On the galactic stage, Palpatine needed an army to kill the Jedi and administrate his empire--so he ordered one. He needed a war to justify the creation of the army, to bring him to power, and to spread the Jedi and thin their ranks--so he engineered one. All six movies are pretty much the Palpatine Gets What He Wants Show, until the meta-climax in RotJ, when Anakin decides to drop him like a bad habit. And speaking of RotJ....

Trilogies are judged by their final installments. Compared to the level of media saturation it enjoyed a couple of years ago, the Matrix franchise has basically disappeared from the pop culture landscape, scuttled by the total black hole of satisfaction that was The Matrix Revolutions. I've never been an RotJ hater; like Rilstone, I didn't know that Ewoks were annoying until a bunch of jaded fanboys pointed it out. I am by now thoroughly acquainted with the reasons that some people find RotJ lame, but I'm still not board. I think it's wonderful. Science fiction is full of cute little furry guys that live in the woods--Ursula K. LeGuin's The Word For World Is Forest, H. Beam Piper's Fuzzies, and so on. The Ewok haters need to get over their too-cool-for-schoolness (as Tarantino said about Britney Spears haters). Take away the Ewoks and you've got a pretty bleak movie, especially for a supposed kids' flick.

RotS is what RotJ would look like without the Ewoks. I almost wrote "without the Ewoks or the redemptive ending", but that's the genius of RotS (and the whole series): RotJ is the redemptive ending. When Obi-Wan cries out to Anakin, "You were supposed to destroy the Sith," we feel his pain, but we know something he doesn't: Anakin does destroy the Sith--just not for another couple of decades. RotS is full of moments like this, where the classic trilogy and the prequel trilogy parallel and reflect each other, and the effect is often startling. I'm not talking about the obvious parallels, the ones that are fully telegraphed, as when Anakin asks Padme to join him in overthrowing Palpatine and ruling the galaxy--although that one's more effective than you might think at first, when you remember that it's the same guy who makes that offer to Luke in ESB.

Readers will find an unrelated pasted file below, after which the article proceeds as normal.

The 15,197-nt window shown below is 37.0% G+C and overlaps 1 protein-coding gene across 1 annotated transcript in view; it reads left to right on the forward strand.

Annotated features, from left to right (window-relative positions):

Here are a couple of more subtle parallels. Obi-Wan doesn't want to hear that he has to go kill Anakin, but Yoda shows him the necessity, just as Luke doesn't want to confront Anakin, but is convinced by Obi-Wan. Older Jedi keep telling younger Jedi to go kill Anakin, and Obi-Wan gets to play both roles at different times.

In RotJ, Luke didn't want to finish the fight with Anakin. What convinced him was Anakin's threat to turn Leia to the dark side. In RotS, Anakin is finally driven to try and kill Padme by the appearance of Obi-Wan. Both Anakin and Luke are driven to action by nature of their relationships with the central women of each trilogy, Anakin because he believes Padme betrayed him, Luke because he fears that Anakin will betray Leia.

A couple of final things. The movie has what one reviewer called a political conscience. When Anakin says, "If you're not with me, you're my enemy", we can't help but hear Bush saying "If you're not with us, you're against us." Obi-Wan replies, "Only the Sith deal in absolutes", which is equally damning whether read as in-story dialogue or trans-story political commentary. The Senate scenes in previous movies have been criticized as being draggy. The Senate scenes in RotS are not only grim and portentious on their own, they also give us plenty to think about as our own Senate moves towards rewriting its rules. This ain't Team America, but it ain't nuthin', either.

The babies almost moved me to tears. But I can't tell how much credit Lucas should get for that, because I'm a new father. I'll be interested to hear if non-parents find them as moving.

That's all for now. I'm still digesting.


Blogger Mike Taylor said...

(Dummy comment -- ignore.)

3:39 AM